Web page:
- European traders reacted to a busy morning of earnings, with BNP Paribas, Natwest, Glencore, BBVA and Bank of Ireland just some of those reporting before the bell.
- On Wall Street, stock futures slipped in early morning trading Friday as shares of major technology companies suffered following disappointing earnings reports.
LONDON — European stocks closed mixed on Friday as traders digested a raft of U.S. and domestic corporate earnings.
The pan-European Stoxx 600 provisionally ended 0.06% higher, with sectors and major bourses pointing in opposite directions. Utilities stocks led losses, shedding more than 1%. Tech stocks also closed the session in negative territory following disappointing earnings from tech giants Apple and Amazon.
On Wall Street, stock futures slipped in early morning trading Friday. Amazon shares dropped 4% in extended trading after the e-commerce giant badly missed earnings and revenue expectations for the third quarter. Apple stock also fell more than 3% in after hours trading after the tech giant's quarterly revenue fell short of expectations amid larger-than-expected supply constraints on iPhones, iPads and Macs.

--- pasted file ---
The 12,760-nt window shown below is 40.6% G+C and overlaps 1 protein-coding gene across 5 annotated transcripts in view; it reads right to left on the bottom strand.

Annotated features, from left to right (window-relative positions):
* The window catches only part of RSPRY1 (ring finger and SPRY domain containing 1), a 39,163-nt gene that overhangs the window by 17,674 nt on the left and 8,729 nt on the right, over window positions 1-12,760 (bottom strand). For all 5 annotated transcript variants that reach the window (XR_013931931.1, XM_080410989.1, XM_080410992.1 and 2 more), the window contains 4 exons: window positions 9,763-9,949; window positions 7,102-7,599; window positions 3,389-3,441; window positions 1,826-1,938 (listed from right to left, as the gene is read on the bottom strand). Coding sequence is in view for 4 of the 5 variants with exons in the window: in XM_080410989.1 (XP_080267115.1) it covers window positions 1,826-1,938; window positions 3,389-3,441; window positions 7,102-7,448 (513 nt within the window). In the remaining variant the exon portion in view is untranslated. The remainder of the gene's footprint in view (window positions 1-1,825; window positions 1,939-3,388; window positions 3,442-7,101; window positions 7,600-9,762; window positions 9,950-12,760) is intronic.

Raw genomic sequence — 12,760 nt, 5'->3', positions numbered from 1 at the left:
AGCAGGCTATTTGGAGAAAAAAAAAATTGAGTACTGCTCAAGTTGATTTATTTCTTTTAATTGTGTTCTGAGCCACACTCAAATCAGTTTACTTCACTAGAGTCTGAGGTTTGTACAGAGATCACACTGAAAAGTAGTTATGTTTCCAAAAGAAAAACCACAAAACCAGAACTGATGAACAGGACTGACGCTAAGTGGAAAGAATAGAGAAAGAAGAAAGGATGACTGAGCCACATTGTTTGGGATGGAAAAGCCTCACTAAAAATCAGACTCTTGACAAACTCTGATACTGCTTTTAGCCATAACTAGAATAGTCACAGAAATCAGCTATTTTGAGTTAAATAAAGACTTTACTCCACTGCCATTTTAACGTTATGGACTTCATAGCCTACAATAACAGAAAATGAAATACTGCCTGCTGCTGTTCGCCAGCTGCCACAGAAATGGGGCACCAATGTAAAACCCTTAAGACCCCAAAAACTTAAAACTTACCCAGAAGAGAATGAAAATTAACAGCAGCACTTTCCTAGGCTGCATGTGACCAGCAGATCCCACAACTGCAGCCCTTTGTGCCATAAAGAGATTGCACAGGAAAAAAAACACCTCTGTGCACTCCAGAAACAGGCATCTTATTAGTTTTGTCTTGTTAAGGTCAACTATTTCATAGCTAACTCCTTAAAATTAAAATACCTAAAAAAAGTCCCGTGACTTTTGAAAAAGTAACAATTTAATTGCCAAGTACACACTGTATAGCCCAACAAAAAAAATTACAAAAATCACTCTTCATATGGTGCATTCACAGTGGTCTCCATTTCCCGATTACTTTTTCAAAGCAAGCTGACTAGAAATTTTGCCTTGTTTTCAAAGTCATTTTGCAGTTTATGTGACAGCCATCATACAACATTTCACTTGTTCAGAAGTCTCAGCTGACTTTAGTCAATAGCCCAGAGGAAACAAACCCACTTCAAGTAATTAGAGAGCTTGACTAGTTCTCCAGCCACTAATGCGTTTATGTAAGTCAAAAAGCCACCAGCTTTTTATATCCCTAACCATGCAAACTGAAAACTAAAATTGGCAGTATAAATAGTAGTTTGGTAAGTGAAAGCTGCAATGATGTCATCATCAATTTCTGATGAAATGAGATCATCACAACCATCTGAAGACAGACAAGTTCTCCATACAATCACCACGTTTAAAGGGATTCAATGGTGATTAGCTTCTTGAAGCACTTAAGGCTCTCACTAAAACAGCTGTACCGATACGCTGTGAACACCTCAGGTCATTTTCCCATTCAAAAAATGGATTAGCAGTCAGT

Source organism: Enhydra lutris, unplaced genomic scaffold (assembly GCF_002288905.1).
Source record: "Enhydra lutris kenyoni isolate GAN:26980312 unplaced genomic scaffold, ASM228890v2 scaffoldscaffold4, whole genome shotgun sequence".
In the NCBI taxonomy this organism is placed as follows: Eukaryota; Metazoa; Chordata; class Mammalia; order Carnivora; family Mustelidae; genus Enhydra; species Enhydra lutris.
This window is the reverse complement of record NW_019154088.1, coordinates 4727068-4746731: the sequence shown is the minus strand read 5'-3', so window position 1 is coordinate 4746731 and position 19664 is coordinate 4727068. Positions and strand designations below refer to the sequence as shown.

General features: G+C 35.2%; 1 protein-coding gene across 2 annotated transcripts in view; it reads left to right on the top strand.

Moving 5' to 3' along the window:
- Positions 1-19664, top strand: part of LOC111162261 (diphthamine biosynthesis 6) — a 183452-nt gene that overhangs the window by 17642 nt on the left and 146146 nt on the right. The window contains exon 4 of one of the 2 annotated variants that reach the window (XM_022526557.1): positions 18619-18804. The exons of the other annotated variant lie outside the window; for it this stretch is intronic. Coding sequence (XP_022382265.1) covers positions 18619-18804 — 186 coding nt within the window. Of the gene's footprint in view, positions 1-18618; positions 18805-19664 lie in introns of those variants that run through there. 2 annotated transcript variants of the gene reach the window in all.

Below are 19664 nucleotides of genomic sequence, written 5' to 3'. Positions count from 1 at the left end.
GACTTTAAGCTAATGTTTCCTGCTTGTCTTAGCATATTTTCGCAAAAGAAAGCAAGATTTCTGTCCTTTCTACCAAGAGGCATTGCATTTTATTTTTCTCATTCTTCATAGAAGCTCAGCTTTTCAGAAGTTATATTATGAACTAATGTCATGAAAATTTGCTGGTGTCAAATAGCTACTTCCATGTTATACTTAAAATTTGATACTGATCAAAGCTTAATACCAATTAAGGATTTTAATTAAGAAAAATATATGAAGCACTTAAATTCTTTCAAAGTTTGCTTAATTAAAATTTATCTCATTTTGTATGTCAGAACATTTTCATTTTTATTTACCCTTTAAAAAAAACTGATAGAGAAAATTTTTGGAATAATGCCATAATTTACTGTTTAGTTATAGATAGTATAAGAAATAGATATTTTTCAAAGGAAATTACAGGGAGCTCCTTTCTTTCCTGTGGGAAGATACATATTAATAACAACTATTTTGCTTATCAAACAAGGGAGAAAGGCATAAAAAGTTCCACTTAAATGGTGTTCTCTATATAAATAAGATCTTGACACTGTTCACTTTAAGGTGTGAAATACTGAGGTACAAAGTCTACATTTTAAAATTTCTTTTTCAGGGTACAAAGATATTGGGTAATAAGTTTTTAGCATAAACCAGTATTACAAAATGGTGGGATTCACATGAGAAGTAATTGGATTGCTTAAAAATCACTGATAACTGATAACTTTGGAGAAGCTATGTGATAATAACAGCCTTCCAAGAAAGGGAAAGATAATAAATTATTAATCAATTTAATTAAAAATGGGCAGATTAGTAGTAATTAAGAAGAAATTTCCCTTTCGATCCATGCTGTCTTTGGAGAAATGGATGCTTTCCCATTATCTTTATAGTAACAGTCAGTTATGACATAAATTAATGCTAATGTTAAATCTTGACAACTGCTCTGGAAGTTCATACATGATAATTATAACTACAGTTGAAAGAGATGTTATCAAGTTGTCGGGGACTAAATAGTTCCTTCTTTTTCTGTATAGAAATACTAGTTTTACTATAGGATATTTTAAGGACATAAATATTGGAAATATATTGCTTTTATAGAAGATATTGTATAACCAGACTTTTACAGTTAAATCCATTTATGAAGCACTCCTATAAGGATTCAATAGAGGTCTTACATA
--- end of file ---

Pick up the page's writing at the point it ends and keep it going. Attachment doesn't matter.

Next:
Back in Europe, inflation in the euro zone rose to 4.1% in October, hitting a 13-year high.
This comes after the European Central Bank decided Thursday to keep interest rates and its monetary policy stance unchanged, despite ongoing inflationary pressures. President Christine Lagarde tried to play down the chances of a rate hike for 2022, hinting that market players might be getting ahead of themselves with their predictions.
Stocks on the move
Volvo Cars made its market debut on Friday, with shares surging 22% upward from their offer price. The company's listing marks Europe's biggest IPO this year.
Biotechnology firm Argenx rose toward the top of the European blue-chip index after reporting strong second-quarter earnings. Shares gained 7.6%.
Video game maker Ubisoft rose 4% after the company posted positive earnings.
At the other end of the index, Dutch lighting manufacturer Signify ended the session 4.5% lower after its third-quarter earnings fell more than 8% due to supply chain challenges.
Finnish software company Qt Group fell to the bottom of the Stoxx 600, with shares slumping over 10%.
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— CNBC's Yun Li contributed to this report.